I find it sad that giving her a special event to do over Zoom isn't special enough so I'd encourage you to re-think that.   What about something like a guitar and some guitar lessons over Zoom or some other instrument?  What about talking with her about donating some money or toys in her name to more unfortunate 8 year olds?    I like the idea Jannan suggested about a theme room for a pretend day with a treasure hunt.   IClearly, you will need to talk with her about how so many kids are sad about their birthdays right now and she's not alone in that.   I know that it hurts to see one's child hurting and I think it's also OK and even important for them to experience disappointment.   Life is not about always getting everything one wants, unfortunately.   Maybe talk with her about how to make it the most special day possible given the circumstances.   Happy Birthing day to you!  

  • Hi BPN folks, hope everyone is finding ways to stay safe, healthy and supportive/be supported in this crazy time. Up until now, I have not really 'questioned' how I was explaining the pandemic to my toddler and preschool kids. I have been saying that there is a virus and that a lot of people are falling sick, so we must wash our hands and be careful not to touch our faces. Sometimes they will catch a glimpse of the news if I have it on, but I try not to have it on too much in their presence (anyway, they already get a lot of screen time these days!). When they clamor to go outside or see their friends, I tell them we have to stay home because a lot of people are sick (it's a bit like a broken record). When they see me with a mask outside, I tell them this is so that other people won't get sick. However, I have a friend who has chosen not to tell her school-age kids anything (they are all under 9) because they get very worked up and anxious - a choice that obviously fit her family better. It also prompted me to wonder though - how are other people managing to explain to their children what is going on and the reasons for the huge adjustments they've had to make? How do you balance telling a child about grave matters and the fear/anxiety that would surely arise from that? I have not noticed a huge difference in the behavior of my kids, but I just wonder what they must be thinking/feeling.

    I just saw something in the New York Times on this topic - when I went to look for it, I found lots of resources online (including videos). I'm not sure this was the article I was thinking of but it gives you an idea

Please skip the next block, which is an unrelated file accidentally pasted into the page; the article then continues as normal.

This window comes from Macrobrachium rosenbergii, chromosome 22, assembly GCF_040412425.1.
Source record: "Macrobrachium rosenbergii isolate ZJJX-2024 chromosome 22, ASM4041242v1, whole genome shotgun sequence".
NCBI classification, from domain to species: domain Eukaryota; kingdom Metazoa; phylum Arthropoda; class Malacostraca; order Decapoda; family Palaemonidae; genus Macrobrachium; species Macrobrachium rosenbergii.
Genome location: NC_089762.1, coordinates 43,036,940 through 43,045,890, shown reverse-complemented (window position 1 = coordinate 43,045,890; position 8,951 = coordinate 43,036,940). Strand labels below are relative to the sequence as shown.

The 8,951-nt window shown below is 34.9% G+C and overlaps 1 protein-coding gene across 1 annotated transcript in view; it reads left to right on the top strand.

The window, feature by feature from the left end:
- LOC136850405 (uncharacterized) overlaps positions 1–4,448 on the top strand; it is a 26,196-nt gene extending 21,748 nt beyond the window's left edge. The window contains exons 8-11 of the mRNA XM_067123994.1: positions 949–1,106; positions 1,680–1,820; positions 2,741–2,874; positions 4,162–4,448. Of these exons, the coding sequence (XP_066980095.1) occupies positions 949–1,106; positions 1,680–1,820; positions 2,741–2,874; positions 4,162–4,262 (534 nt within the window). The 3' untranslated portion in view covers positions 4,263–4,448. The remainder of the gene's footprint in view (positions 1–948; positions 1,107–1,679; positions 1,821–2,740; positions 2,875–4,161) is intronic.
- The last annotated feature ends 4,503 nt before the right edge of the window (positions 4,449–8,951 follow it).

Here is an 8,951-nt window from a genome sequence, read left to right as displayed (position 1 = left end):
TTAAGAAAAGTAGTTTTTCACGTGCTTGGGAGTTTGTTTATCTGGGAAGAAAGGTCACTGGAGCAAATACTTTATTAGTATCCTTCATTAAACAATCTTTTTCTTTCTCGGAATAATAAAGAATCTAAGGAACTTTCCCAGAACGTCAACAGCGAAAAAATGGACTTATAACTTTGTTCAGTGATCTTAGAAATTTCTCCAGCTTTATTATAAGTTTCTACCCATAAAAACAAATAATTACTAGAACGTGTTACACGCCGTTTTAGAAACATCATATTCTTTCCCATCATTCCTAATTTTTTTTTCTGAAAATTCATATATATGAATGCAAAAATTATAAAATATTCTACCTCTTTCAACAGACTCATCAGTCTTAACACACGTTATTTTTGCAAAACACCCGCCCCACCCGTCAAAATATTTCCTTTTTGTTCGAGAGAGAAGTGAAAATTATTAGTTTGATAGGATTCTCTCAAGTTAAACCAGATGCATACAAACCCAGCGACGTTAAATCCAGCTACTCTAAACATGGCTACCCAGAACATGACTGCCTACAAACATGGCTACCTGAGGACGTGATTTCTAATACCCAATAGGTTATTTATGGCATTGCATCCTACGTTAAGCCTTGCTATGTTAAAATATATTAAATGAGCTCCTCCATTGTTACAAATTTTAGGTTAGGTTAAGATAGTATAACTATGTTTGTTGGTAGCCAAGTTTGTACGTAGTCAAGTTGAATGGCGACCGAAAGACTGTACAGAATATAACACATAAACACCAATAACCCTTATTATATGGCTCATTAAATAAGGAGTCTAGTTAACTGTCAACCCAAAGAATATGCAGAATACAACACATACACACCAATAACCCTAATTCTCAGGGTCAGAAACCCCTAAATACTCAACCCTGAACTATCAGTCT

https://www.nytimes.com/2020/03/17/parenting/coronavirus-kids-talk.html

    Our oldest is not quite 3 yet so we've been keeping it super bare bones. He already knew that "germs make you sick" and we've been telling him that we can't play on the playground, hug grandma, etc because we don't want to share germs so that no one gets sick. We have told him that there are a lot of germs right now, and when there are less germs we can go back to the playground, etc. I'm not sure he gets it, but he has stopped asking as many questions. I'm a little worried about what sort of ideas we're giving him generally about germs and human contact -- will he be forever afraid of getting too close to people? -- but we'll have to cross that bridge when we come to it. 

    This is very child specific and how ready they are to handle this emotionally.  I told my kids the truth since they are elementary and preschool aged and answered all their questions.  My preschool-aged one knows that there is a bad virus out there and that we are trying to keep us safe and keeping the grandparents safe and that is why he cannot go to their house now.  My elementary aged kids understand a bit more and asked about their chance of catching it and whether the elderly grandparents are at risk of dying and we told them their grandparents are at a much higher risk but are staying safe and that is why we cannot see them and do all their shopping for them, so hopefully grandparents will be ok.  They are a bit worried about elderly family members, but once they were reassured that even though there is risk grandparents are being very careful, are not saying that at least this means that they no longer need to go to school as they are loving this being at home time, and otherwise seem happy and ok emotionally.  I knew my kids will be ok which is why I shared a lot of details, but i would not have done it if I suspected that my kids will be weighed down by the worry over it and would be having a hard time dealing with the information.